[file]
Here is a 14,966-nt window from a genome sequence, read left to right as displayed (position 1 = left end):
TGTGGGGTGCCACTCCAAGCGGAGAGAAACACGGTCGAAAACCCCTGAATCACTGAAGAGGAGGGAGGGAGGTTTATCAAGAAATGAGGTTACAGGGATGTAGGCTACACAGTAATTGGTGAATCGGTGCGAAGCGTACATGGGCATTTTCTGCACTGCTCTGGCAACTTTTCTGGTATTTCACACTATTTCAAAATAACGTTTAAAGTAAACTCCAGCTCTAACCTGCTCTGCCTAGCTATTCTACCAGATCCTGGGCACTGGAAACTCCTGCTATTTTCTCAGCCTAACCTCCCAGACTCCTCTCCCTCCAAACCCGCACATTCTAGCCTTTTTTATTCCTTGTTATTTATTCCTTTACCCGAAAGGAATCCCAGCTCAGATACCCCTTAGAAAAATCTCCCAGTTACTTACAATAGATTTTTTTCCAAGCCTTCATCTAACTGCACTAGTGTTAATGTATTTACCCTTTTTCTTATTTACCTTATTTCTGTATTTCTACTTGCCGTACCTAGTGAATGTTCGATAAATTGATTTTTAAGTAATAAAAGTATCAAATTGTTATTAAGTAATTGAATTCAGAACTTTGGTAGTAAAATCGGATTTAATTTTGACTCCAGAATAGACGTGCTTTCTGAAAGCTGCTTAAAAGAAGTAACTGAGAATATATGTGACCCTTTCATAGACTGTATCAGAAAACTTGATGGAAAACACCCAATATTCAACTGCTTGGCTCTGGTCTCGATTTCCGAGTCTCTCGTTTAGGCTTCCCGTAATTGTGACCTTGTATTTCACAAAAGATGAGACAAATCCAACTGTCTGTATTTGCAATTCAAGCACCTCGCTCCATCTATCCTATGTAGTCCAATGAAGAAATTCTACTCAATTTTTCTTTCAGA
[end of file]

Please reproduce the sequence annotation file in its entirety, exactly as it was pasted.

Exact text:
Here is a 14,966-nt window from a genome sequence, read left to right as displayed (position 1 = left end):
TGTGGGGTGCCACTCCAAGCGGAGAGAAACACGGTCGAAAACCCCTGAATCACTGAAGAGGAGGGAGGGAGGTTTATCAAGAAATGAGGTTACAGGGATGTAGGCTACACAGTAATTGGTGAATCGGTGCGAAGCGTACATGGGCATTTTCTGCACTGCTCTGGCAACTTTTCTGGTATTTCACACTATTTCAAAATAACGTTTAAAGTAAACTCCAGCTCTAACCTGCTCTGCCTAGCTATTCTACCAGATCCTGGGCACTGGAAACTCCTGCTATTTTCTCAGCCTAACCTCCCAGACTCCTCTCCCTCCAAACCCGCACATTCTAGCCTTTTTTATTCCTTGTTATTTATTCCTTTACCCGAAAGGAATCCCAGCTCAGATACCCCTTAGAAAAATCTCCCAGTTACTTACAATAGATTTTTTTCCAAGCCTTCATCTAACTGCACTAGTGTTAATGTATTTACCCTTTTTCTTATTTACCTTATTTCTGTATTTCTACTTGCCGTACCTAGTGAATGTTCGATAAATTGATTTTTAAGTAATAAAAGTATCAAATTGTTATTAAGTAATTGAATTCAGAACTTTGGTAGTAAAATCGGATTTAATTTTGACTCCAGAATAGACGTGCTTTCTGAAAGCTGCTTAAAAGAAGTAACTGAGAATATATGTGACCCTTTCATAGACTGTATCAGAAAACTTGATGGAAAACACCCAATATTCAACTGCTTGGCTCTGGTCTCGATTTCCGAGTCTCTCGTTTAGGCTTCCCGTAATTGTGACCTTGTATTTCACAAAAGATGAGACAAATCCAACTGTCTGTATTTGCAATTCAAGCACCTCGCTCCATCTATCCTATGTAGTCCAATGAAGAAATTCTACTCAATTTTTCTTTCAGA